Originally Posted by Erik Prestmo

I used to do this for a living, in part of my professional life.
So did I!

Mason, P 204 gives the equation as:

dX/dT = K[(a - x) - w]

Where w = conc of hypo in the water adjacent to the emulsion, K = a constant based on conditions under test (thickness, hypo type, silver concentration, swell, etc), a= the initial concentration of the hypo, and x is the loss after time t.

This equation is most efficient with running water as you reach the minimum desired level of hypo. With changes of water you get concrete downward steps that approach this value, but in a less efficient manner.

If done correctly, they can both work, but usually the method of changing water is misused and Mason, who originally advocated this method, changed his opinion in later years (and in this text) to that of recommending running water with agitation.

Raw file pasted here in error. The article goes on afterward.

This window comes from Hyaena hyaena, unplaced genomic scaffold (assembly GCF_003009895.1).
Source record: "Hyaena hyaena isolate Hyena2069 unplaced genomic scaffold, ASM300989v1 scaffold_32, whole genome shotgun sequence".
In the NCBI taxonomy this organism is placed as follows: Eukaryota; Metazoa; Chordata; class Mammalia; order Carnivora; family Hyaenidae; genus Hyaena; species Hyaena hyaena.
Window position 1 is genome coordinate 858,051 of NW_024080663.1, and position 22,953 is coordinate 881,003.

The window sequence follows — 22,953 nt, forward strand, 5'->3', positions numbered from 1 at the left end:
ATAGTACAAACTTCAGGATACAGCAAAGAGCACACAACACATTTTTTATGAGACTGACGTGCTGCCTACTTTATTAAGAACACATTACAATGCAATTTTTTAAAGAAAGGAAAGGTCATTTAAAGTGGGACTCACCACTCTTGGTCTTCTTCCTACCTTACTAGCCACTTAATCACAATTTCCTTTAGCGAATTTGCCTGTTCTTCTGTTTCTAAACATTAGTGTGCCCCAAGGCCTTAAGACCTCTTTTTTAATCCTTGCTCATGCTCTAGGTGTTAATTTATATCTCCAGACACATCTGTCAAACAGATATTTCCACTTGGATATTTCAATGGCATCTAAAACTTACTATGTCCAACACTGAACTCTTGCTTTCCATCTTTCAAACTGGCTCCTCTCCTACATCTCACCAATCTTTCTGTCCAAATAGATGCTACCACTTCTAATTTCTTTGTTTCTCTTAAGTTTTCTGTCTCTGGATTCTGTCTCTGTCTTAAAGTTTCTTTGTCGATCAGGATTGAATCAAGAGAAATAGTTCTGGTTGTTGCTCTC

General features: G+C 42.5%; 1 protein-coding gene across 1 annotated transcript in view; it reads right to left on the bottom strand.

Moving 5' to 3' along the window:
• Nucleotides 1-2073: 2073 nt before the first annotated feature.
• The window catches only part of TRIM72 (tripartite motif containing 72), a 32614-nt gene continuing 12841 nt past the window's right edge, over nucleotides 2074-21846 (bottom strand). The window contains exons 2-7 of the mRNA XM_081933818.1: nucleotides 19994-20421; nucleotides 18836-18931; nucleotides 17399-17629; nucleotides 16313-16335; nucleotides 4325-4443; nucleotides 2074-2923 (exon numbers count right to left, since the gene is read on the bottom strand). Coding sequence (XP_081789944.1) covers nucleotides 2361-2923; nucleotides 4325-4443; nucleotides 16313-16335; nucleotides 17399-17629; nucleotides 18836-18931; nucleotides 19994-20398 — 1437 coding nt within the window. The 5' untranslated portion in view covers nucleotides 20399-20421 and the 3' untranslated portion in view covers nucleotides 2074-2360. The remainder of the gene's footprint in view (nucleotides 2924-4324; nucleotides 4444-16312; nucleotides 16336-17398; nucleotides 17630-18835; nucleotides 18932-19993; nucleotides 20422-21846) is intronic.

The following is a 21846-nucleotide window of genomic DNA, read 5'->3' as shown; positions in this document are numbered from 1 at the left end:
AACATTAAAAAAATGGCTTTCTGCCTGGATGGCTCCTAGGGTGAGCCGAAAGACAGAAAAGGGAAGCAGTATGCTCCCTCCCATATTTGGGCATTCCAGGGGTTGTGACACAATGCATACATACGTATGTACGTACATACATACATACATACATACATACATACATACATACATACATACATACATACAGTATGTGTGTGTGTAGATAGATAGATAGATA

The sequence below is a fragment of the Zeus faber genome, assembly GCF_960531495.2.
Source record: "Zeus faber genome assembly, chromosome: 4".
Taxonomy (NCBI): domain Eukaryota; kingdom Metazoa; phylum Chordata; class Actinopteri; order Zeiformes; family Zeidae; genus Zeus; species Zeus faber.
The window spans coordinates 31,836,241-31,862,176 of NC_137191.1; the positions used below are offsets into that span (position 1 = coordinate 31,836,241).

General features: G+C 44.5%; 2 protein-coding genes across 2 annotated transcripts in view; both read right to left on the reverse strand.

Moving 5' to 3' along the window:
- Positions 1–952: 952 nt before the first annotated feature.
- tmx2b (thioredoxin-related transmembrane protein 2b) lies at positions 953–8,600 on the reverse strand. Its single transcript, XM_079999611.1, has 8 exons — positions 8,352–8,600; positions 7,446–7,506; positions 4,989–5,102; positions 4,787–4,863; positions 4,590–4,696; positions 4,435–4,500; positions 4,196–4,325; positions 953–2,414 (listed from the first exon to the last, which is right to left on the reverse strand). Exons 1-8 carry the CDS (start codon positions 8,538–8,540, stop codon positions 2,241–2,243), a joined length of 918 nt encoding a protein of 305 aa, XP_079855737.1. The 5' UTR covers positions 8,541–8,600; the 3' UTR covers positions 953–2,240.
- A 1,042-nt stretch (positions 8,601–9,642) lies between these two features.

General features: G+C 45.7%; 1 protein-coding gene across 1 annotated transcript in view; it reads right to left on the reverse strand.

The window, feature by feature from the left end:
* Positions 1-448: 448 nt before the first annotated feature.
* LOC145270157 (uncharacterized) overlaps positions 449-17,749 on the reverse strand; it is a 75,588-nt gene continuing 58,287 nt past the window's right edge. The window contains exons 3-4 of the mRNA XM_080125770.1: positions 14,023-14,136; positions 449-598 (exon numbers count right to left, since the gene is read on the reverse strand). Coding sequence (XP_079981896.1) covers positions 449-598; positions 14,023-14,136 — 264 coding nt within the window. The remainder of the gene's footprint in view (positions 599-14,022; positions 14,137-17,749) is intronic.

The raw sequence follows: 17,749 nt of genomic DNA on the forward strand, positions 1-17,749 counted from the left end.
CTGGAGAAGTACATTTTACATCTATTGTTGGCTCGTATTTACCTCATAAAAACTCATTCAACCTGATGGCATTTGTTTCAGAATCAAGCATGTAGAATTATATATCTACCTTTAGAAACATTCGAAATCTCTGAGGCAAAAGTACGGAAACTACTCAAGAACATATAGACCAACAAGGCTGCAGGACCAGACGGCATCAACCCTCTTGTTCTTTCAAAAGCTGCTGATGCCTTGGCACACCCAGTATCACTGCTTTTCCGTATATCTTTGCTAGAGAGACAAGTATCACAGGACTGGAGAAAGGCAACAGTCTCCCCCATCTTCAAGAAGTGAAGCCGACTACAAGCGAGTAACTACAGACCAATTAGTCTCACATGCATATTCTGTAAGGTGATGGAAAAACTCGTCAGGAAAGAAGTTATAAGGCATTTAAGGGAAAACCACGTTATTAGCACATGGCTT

Of course, re-presenting this argument here opens a years old debate on APUG here and on Photo Net on this subject.

I suggest you use what works for you but test for residual hypo and silver to insure proper lab procedure.

At the same time, there are other ways to improved hypo and silver removal if one is interested, but none of them are perfect either as they use additional chemicals to promote silver and hypo removal by a variety of methods.

There is no significant problem with the slight amount of hypo produced and the slight amount of silver produced in any method of wash. In fact, the multiple wash method produces, on average, exactly the same amount of hypo and silver in the waste water as any other method.

So the consumption of water may differ, but the effluent is "contaminated" by the same amount in both cases. Your film is probably better off using the continuous wash method however.

At present, I am working on ways to reduce the amount of wash needed for any film or paper. I find that the cost is quite considerable to the consumer but depending on water resources, some may be willing to pay that price.

PE